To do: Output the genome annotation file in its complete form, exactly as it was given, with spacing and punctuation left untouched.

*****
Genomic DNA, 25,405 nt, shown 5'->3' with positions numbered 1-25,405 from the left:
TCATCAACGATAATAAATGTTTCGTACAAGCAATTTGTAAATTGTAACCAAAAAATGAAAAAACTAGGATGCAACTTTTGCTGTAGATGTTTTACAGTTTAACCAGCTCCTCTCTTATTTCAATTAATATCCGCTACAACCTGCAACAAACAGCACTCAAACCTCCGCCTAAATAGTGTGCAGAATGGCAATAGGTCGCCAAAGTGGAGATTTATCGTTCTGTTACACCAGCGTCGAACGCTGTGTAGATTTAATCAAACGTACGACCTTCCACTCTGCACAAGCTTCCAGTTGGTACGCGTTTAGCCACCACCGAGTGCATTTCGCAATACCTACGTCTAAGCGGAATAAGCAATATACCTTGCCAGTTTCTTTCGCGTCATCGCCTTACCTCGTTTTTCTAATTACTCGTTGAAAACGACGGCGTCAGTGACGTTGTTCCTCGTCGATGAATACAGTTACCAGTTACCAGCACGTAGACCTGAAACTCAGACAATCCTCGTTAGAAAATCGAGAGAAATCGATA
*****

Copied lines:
Genomic DNA, 25,405 nt, shown 5'->3' with positions numbered 1-25,405 from the left:
TCATCAACGATAATAAATGTTTCGTACAAGCAATTTGTAAATTGTAACCAAAAAATGAAAAAACTAGGATGCAACTTTTGCTGTAGATGTTTTACAGTTTAACCAGCTCCTCTCTTATTTCAATTAATATCCGCTACAACCTGCAACAAACAGCACTCAAACCTCCGCCTAAATAGTGTGCAGAATGGCAATAGGTCGCCAAAGTGGAGATTTATCGTTCTGTTACACCAGCGTCGAACGCTGTGTAGATTTAATCAAACGTACGACCTTCCACTCTGCACAAGCTTCCAGTTGGTACGCGTTTAGCCACCACCGAGTGCATTTCGCAATACCTACGTCTAAGCGGAATAAGCAATATACCTTGCCAGTTTCTTTCGCGTCATCGCCTTACCTCGTTTTTCTAATTACTCGTTGAAAACGACGGCGTCAGTGACGTTGTTCCTCGTCGATGAATACAGTTACCAGTTACCAGCACGTAGACCTGAAACTCAGACAATCCTCGTTAGAAAATCGAGAGAAATCGATA